MEMETERIA by Thomas May

Music & the Arts

Now Listening: Brooklyn Rider’s The Butterfly

Martin Hayes & Brooklyn Rider_The Butterfly_Mini.jpg

The Butterfly adds another chapter to Brooklyn Rider’s innovative collaborations with such figures as with Béla Fleck, Gabriel Kahane, Kayhan Kalhor, and, most recently, Jonathan Redman — in the process, reimagining the potential of the string quartet as a medium.

On The Butterfly, the Irish fiddle master Martin Hayes joins with Brooklyn Rider to explore what the string quartet lineup can bring to Irish traditional music. They began their collaboration in 2009 and recorded these tracks in 2016.

Colin Jacobsen, composer and violinist with Brooklyn Rider, observes that Hayes “represented to us something essential about music that we sometimes felt was missing within the classical training we were receiving back in school. To me, it is the infinitely varied inflections, and the depth of expression within what could seem like a deceptively simple tune, which make Martin a master storyteller with his instrument.”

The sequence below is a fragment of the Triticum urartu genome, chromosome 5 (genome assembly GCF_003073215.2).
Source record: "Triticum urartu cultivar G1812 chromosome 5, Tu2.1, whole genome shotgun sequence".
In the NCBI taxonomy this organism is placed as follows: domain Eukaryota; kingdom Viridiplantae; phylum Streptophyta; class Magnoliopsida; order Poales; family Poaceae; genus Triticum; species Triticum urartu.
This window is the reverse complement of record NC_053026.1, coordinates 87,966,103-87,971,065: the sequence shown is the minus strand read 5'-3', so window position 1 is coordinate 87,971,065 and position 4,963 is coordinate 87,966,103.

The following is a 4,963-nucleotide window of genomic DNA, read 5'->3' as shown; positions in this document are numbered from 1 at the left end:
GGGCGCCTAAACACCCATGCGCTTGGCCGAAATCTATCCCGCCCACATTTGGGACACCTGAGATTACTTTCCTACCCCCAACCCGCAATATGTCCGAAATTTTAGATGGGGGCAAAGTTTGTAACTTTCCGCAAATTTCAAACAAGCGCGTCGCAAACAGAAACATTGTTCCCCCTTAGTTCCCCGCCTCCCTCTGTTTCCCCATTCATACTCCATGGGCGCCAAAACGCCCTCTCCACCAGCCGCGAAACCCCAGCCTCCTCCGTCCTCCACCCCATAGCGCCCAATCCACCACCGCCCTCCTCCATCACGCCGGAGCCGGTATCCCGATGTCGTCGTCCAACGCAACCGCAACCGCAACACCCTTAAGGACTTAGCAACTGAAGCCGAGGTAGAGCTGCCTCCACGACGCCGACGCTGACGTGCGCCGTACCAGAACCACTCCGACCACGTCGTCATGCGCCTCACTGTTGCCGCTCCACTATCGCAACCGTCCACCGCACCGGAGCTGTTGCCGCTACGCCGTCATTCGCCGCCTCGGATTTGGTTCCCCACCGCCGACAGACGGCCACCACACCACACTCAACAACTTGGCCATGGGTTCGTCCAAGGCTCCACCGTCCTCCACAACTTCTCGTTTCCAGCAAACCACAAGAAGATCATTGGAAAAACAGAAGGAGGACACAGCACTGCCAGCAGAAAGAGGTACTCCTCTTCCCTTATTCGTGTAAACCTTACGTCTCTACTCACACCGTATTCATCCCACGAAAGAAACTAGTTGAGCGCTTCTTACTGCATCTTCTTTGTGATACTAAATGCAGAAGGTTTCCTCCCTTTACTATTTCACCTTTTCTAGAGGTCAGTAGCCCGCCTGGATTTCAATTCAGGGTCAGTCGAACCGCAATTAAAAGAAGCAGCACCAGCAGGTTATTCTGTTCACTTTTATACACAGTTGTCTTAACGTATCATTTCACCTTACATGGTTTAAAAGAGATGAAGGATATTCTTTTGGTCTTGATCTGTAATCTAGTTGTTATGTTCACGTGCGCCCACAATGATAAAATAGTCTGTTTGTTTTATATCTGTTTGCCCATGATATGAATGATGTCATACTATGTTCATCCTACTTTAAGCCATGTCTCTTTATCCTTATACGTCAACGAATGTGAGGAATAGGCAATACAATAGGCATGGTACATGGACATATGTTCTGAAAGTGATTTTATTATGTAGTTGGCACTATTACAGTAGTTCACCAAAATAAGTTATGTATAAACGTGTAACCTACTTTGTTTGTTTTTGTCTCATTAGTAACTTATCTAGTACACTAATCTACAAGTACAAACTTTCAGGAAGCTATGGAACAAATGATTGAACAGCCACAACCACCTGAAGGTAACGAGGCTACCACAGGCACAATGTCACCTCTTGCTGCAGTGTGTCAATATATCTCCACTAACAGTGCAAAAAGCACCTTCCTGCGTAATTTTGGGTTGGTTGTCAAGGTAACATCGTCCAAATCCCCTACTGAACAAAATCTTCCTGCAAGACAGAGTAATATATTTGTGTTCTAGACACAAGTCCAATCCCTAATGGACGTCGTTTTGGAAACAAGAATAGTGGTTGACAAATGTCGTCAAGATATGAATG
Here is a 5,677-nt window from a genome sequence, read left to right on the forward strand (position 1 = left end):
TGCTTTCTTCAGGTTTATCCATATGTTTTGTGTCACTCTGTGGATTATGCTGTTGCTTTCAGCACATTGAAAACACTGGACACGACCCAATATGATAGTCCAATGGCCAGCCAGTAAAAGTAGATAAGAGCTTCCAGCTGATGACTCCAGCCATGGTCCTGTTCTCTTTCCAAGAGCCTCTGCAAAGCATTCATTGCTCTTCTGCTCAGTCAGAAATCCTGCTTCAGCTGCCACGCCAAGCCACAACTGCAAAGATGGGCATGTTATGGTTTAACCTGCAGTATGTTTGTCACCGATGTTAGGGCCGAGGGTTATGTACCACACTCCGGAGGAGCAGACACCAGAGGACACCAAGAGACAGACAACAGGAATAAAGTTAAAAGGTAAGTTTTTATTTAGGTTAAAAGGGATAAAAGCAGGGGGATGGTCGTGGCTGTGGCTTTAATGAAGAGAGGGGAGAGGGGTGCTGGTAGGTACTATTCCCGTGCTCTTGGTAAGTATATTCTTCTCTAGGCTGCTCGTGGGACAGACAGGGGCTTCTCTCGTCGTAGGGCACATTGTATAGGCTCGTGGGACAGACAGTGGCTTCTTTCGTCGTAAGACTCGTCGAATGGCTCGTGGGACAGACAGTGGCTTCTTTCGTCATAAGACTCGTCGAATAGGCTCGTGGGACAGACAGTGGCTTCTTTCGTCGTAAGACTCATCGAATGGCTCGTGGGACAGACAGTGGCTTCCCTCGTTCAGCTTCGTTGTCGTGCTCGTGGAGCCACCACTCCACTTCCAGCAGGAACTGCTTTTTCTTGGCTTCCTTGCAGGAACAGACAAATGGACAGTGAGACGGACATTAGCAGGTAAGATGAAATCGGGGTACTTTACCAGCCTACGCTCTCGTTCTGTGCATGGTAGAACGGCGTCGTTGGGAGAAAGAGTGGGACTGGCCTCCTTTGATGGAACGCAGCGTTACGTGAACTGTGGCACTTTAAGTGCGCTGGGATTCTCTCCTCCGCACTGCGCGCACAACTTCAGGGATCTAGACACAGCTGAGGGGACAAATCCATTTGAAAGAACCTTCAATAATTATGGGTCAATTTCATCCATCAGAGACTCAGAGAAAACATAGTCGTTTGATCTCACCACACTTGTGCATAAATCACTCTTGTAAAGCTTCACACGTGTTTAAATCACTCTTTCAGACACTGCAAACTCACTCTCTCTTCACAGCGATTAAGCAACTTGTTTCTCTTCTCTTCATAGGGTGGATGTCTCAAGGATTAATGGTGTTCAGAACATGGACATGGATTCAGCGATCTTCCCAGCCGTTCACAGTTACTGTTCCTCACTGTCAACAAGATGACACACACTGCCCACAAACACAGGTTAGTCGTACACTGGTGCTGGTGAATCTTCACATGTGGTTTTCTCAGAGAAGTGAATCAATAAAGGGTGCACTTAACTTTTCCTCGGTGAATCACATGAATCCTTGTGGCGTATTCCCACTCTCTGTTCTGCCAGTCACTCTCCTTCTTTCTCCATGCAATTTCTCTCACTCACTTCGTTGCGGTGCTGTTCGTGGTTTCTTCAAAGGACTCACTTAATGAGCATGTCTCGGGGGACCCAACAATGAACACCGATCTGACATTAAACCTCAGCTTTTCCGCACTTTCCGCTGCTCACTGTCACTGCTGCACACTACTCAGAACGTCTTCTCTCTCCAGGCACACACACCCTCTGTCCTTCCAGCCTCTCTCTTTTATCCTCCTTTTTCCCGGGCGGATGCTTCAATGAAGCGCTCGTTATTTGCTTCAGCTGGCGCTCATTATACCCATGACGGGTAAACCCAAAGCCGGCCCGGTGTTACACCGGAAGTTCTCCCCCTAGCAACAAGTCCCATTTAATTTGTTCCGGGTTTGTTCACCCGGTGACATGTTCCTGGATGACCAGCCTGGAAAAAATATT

Martin became fascinated by the prospect of their collaboration. “Through the help of a number of brilliant arrangers who are fluent with
both string quartet writing and Irish traditional music, such as Ljova, Dana Lyn and Kyle Sanna,” observes Jacobsen, “we found a framing for the tunes that feels true to some essential thing about both traditions.”

Jacobsen contributed his own arrangements of “O’Neill’s March” and “The Butterfly.” “I thought [“O’Neill’s March”] could sound beautiful through the layering and textural options available to a string quartet,” he explains, while for “The Butterfly” he wanted “to take the tune further out in the direction of contemporary classical string writing … to try to take this butterfly to a place it might never have flown before.”

The release also includes the premiere recording of “Maghera Mountain,” which Hayes wrote in his teens, alongside familiar material often regarded as “throwaway tunes … that are on longer taken very seriously,” according to Hayes. “In reality, these are simple, profound and very beautiful melodies.”

“Many of the major developments in Irish music have historically come through musical interaction with musicians from outside the tradition bringing with them new ideas and fresh energy,” says Hayes. “To collaborate, it’s important not to compromise on what is fundamental and core, but it is also equally important to be flexible. One must surrender the desire to control the outcome and allow people you work with to make their choices with freedom.”

Filed under: Brooklyn Rider, Irish Music, new release

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